. . . I don’t take Dan’s remarks personally. I know his views on JTF. We had a friendly discussion of them in London a couple of years ago while I was in the midst of directing the BQFW project. It’s safe to say that we disagree about what JTF is up to. His views about JTF come through clearly in his article, and writing about Free was an occasion for him to express them. Tying those views to me by way of the agnosticism about compatibilism in Free is ineffective, for the reason that I mentioned. If JTF likes neutrality about compatibilism, I’m their guy; I’ve pretty much had that market cornered for almost 20 years.

But the issue is not whether the JTF pressures its awardees to come up with a specific set of findings. The issue is whether the JTF distorts philosophy (and science) by funding projects in areas that are ideologically and philosophically compatible with Templeton’s mission, which is to show that science can help answer the “Big Questions” about God and spirituality. Projects defending free will and attacking its detractors fit nicely into that schema.  As Dan notes, the JTF funds projects that are more purely scientific to help buttress the religion side of its agenda, so the Scientific Horses are put in a stable with the Woo Horses, in hopes that they will breed and produce the kind of wooish hybrids that Templeton loves.

The $1.3 million grant above is in one of the religion stalls of the Templeton stable, which makes it pretty much a waste of money. Yes, philosophers like Mele may indeed take JTF money without feeling pressure, but they don’t realize (or want to ignore) how the JTF slants the philosophical playing field by funding ideologically agreeable projects. This is unlike the National Institutes of Health or the National Science Foundation, which have no ideological slant and fund science projects based on the assessment of whether they’re going to find out anything interesting and important.

Templeton gives half a million dollars to demonstrate that science and religion can help each other find truth

February 14, 2019 • 9:15 am

Lest you think that the Templeton foundations have changed their mission, have a gander.

As you may recall, when Sir John died in 2008, he left much of his fortune—acquired by creating investment funds and moving to the Bahamas to avoid taxes—to his own foundations, with the aim of showing that science and religion are not only compatible, but that the methods of science can help uncover spiritual realities. (In other words, the fusion would help answer “The Big Questions”, which are not scientific but religious and spiritual.) As Templeton said in 2005:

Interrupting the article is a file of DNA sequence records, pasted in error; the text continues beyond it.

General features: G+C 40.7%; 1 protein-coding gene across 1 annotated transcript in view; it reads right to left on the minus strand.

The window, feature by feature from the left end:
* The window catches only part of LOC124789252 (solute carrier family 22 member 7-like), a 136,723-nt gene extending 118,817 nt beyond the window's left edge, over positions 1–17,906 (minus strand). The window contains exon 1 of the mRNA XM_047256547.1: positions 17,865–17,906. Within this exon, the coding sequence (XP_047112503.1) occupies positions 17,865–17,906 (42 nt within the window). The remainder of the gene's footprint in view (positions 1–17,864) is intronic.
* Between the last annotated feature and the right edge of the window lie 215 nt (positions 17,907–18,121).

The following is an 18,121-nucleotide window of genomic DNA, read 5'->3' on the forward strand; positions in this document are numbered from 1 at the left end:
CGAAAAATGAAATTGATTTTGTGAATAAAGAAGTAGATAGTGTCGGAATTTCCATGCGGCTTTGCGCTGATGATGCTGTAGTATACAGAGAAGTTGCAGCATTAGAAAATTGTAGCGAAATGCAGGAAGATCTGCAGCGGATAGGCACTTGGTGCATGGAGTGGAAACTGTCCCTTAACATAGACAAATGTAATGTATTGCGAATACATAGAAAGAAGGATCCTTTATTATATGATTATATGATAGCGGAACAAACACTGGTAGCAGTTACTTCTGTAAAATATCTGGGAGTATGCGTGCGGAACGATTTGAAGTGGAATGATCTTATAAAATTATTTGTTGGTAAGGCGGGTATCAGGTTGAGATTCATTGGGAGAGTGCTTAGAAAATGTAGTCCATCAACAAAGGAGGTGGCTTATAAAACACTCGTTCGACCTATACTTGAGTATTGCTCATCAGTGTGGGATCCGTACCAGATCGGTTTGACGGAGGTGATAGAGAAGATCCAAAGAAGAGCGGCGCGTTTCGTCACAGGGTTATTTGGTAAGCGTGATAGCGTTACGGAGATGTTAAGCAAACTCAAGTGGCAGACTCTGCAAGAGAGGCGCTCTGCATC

We are tying to persuade people that no human has yet grasped 1% of what can be known about spiritual realities. So we are encouraging people to start using the same methods of science that have been so productive in other areas, in order to discover spiritual realities.

(Let’s leave aside the question of “what is a spiritual reality?” and move on. )

The John Templeton Foundation (JTF) website adds more:

Although Sir John was a Presbyterian elder and active in his denomination (also serving on the board of the American Bible Society), he espoused what he called a “humble approach” to theology. Declaring that relatively little is known about the divine through scripture and present-day theology, he predicted that “scientific revelations may be a gold mine for revitalizing religion in the 21st century.” To his mind, “All of nature reveals something of the creator. And god is revealing himself more and more to human inquiry, not always through prophetic visions or scriptures but through the astonishingly productive research of modern scientists.”

And the JTF’s statement of “Our Vision”:

We take our inspiration from the intellectual legacy of Sir John Templeton. Our vision is one of infinite scientific and spiritual progress, in which all people aspire to and attain a deeper understanding of the universe and their place in it. We look forward to a world where people are curious about the wonders of the universe, motivated to pursue lives of meaning and purpose, and overwhelmed by great and selfless love.

From the outset, Templeton has funneled millions of dollars into accommodationist enterprises, aiming to effect a fusion between science, religion and spirituality.  Yes, his legacy funds real science projects, but you should always remember that the aim of the JTF and its affiliate enterprises is to use that money to answer the Big Questions about spirituality, God, and religion.